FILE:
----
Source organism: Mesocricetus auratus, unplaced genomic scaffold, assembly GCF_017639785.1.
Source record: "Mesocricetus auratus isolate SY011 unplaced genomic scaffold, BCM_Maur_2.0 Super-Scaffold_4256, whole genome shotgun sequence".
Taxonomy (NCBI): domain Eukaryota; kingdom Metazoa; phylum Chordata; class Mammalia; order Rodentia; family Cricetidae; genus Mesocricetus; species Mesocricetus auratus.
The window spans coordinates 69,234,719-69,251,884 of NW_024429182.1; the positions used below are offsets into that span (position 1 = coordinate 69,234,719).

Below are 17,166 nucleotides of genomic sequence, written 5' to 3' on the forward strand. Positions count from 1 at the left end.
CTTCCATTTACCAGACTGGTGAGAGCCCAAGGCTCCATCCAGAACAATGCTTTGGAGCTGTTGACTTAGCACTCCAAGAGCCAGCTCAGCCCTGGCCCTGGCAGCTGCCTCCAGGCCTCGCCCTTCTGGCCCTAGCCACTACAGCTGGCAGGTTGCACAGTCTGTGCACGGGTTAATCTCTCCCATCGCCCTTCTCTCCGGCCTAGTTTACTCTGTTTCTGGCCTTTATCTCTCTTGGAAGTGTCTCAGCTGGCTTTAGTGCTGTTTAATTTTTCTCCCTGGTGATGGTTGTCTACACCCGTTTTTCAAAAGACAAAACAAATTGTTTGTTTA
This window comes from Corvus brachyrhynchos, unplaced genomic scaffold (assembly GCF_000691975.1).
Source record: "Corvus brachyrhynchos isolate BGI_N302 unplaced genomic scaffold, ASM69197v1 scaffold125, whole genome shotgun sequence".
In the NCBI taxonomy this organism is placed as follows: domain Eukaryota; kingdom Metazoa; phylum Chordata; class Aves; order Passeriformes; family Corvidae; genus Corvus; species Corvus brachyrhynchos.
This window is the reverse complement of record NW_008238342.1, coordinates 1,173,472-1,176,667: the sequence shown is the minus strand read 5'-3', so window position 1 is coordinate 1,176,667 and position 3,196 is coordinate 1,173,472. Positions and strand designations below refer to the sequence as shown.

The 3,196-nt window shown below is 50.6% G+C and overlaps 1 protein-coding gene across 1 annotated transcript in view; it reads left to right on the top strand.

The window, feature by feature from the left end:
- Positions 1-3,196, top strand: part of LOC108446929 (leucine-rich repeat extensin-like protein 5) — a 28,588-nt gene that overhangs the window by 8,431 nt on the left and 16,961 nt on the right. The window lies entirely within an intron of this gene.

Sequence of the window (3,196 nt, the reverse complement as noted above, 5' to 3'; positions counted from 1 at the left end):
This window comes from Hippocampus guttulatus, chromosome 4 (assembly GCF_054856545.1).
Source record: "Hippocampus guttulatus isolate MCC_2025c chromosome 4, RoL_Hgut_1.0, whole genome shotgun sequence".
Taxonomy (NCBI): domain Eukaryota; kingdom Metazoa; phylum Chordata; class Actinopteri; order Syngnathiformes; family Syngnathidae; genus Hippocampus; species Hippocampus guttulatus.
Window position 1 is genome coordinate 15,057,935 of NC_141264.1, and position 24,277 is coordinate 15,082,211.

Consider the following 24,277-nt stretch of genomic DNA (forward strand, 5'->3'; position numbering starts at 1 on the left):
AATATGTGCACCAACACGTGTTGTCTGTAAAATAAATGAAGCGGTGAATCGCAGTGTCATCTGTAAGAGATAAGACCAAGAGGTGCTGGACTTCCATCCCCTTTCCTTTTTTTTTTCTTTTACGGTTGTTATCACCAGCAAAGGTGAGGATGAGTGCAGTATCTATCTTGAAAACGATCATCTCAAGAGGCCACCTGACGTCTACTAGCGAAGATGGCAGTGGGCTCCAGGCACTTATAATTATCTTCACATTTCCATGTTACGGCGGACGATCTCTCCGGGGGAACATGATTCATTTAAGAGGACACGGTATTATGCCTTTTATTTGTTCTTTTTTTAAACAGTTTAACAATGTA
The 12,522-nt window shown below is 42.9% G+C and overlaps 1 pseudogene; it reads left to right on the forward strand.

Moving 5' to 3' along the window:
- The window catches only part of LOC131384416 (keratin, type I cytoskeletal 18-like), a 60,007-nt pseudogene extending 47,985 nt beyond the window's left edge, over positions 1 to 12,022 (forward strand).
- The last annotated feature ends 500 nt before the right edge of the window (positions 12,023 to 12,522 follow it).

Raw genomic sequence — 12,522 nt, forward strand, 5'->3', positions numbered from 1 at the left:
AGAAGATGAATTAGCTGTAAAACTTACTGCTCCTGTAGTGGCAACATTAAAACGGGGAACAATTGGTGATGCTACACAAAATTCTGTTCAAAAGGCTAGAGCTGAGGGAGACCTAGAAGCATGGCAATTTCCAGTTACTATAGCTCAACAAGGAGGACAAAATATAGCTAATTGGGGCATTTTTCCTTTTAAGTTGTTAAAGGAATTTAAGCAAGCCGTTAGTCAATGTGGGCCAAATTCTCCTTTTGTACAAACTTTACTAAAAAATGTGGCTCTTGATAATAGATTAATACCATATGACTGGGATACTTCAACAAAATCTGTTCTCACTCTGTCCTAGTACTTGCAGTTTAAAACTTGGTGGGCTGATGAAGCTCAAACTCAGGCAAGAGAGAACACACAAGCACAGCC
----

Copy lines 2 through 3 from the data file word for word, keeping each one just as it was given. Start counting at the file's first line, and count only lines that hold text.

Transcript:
Source record: "Mesocricetus auratus isolate SY011 unplaced genomic scaffold, BCM_Maur_2.0 Super-Scaffold_4256, whole genome shotgun sequence".
Taxonomy (NCBI): domain Eukaryota; kingdom Metazoa; phylum Chordata; class Mammalia; order Rodentia; family Cricetidae; genus Mesocricetus; species Mesocricetus auratus.